In a client note this morning, macro markets strategists at the US investment bank the UK’s current account deficit "would still be a source of vulnerability", adding that if Britain votes to leave the EU, an "abrupt and total interruption" to incoming capital flows could see GBP decline "by as much as 15 to 20 per cent".
Goldman is predicting that British voters will ultimately choose to remain in the EU, but said it was "worth asking" about the potential impact of Brexit given increased market sensitivity to the issue.
"A vote for the UK to exit from the EU is an event that would increase uncertainty, weigh on the UK outlook and raise concerns of foreign investors – potentially interrupting the flow of capital to the UK, sending the pound much lower," the strategists said.
Meanwhile, a new report out today from the Centre for European Reform think tank claims eurosceptics have over-stated the cost of EU regulations and Brexit would lead to higher barriers to trade and investment for the UK.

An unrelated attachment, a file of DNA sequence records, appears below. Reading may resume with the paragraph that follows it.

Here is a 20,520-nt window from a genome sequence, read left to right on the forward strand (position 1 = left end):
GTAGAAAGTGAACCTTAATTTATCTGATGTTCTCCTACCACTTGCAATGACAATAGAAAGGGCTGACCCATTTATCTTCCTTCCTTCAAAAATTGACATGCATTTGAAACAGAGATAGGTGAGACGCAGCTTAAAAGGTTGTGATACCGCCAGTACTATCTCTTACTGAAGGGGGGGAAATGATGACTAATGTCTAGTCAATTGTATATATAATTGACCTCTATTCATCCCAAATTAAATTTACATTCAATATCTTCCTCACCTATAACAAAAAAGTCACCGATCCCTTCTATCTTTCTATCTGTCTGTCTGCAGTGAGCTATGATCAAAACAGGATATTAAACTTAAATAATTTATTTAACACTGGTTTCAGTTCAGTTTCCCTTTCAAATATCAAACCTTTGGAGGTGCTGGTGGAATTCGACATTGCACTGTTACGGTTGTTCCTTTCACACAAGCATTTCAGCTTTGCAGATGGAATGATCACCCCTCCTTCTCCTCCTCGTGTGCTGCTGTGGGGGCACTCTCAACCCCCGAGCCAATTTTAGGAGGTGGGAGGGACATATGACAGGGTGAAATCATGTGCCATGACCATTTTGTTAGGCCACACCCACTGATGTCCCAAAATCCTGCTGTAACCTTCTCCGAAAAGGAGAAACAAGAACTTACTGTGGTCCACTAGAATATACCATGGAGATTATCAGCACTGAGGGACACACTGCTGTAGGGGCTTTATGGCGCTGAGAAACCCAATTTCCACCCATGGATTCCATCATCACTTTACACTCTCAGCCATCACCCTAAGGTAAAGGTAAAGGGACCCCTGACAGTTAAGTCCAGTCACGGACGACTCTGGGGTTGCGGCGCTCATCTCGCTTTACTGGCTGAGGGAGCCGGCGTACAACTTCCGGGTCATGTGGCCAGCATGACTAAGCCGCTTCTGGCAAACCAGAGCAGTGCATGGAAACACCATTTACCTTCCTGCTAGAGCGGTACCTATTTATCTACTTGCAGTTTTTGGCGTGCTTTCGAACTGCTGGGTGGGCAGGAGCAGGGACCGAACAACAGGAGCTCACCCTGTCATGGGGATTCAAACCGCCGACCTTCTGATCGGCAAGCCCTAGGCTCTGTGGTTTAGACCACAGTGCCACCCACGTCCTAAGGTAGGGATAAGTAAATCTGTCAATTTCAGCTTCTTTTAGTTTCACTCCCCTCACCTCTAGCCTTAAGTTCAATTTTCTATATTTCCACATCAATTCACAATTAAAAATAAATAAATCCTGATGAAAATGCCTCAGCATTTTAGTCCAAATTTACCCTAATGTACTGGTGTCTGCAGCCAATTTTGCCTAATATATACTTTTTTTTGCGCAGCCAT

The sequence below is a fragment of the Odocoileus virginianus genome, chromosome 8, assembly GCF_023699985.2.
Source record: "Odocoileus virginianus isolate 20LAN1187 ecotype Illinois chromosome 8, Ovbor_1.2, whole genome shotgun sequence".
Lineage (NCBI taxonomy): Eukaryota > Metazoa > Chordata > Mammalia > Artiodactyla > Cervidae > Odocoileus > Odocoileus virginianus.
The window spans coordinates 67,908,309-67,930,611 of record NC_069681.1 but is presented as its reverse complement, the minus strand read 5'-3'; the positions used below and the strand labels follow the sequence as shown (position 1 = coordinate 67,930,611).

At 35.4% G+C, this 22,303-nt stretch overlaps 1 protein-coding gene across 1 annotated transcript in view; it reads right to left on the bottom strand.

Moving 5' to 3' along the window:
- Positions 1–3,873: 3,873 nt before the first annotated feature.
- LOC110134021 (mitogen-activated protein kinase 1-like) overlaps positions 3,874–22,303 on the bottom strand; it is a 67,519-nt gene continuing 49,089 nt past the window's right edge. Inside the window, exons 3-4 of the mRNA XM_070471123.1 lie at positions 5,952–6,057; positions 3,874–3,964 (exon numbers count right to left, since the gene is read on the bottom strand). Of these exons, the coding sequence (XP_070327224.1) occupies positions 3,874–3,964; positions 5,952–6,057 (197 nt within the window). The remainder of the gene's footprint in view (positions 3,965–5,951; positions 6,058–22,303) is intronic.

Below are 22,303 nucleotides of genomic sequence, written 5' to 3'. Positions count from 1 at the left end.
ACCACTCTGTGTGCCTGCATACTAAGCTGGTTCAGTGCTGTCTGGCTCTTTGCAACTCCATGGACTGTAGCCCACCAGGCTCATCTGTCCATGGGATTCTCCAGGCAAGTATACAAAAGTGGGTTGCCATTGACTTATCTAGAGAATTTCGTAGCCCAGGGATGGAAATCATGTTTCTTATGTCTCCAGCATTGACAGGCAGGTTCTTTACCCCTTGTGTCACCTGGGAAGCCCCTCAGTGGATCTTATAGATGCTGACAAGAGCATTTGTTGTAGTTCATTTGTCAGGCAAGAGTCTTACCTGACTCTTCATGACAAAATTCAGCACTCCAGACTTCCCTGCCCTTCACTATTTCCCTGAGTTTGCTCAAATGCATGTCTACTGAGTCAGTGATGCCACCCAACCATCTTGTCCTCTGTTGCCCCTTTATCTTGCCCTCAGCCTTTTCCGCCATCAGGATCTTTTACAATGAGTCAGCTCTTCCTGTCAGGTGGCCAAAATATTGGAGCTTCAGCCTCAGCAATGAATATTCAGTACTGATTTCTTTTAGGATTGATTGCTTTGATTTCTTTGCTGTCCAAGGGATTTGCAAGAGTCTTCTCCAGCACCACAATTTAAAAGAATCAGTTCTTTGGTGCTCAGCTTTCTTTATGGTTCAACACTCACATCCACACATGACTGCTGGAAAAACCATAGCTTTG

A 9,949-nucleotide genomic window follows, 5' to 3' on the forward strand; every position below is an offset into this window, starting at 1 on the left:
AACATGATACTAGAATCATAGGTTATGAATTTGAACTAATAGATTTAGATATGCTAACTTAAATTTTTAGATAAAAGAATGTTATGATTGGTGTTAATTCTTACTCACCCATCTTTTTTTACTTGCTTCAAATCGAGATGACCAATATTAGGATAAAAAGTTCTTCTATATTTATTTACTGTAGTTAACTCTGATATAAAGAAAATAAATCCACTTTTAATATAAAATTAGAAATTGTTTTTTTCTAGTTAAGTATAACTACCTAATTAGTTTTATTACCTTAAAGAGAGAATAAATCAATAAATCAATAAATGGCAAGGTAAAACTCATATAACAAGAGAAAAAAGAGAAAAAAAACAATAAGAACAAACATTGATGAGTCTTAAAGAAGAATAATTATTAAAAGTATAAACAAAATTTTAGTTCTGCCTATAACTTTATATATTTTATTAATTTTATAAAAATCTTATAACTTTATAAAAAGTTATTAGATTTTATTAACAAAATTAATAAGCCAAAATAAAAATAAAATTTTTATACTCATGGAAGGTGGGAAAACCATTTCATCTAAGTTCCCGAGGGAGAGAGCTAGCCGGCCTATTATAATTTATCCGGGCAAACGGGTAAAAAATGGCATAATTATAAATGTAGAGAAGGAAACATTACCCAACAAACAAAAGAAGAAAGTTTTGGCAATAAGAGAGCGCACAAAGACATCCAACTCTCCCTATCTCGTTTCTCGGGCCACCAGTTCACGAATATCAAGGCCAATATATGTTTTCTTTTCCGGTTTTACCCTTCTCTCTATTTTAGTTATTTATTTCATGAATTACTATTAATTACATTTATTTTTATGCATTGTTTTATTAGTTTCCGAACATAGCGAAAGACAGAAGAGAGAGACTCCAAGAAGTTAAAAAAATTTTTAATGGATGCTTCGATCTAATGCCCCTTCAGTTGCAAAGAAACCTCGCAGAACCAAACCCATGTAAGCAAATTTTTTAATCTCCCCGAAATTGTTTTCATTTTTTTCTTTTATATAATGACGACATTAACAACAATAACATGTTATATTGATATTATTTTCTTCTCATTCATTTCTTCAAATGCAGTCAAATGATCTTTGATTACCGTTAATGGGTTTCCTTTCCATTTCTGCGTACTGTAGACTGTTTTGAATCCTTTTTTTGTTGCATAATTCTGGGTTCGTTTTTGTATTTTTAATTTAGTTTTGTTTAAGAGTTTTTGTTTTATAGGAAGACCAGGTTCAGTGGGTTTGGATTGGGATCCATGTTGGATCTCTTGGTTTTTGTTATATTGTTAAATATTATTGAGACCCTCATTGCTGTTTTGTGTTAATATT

“A post-Brexit bonfire of EU rules would not be much of a liberation," said John Springford, a senior research fellow at the think tank. "The evidence does not support the claim that the EU’s rules are an economic straitjacket: repealing them would do little to boost the British economy.
"In fact, the reverse is more likely: if it left the EU and abolished its regulations, Britain would withdraw from the single market, raising barriers to trade and investment with its largest trade partner," Springford added.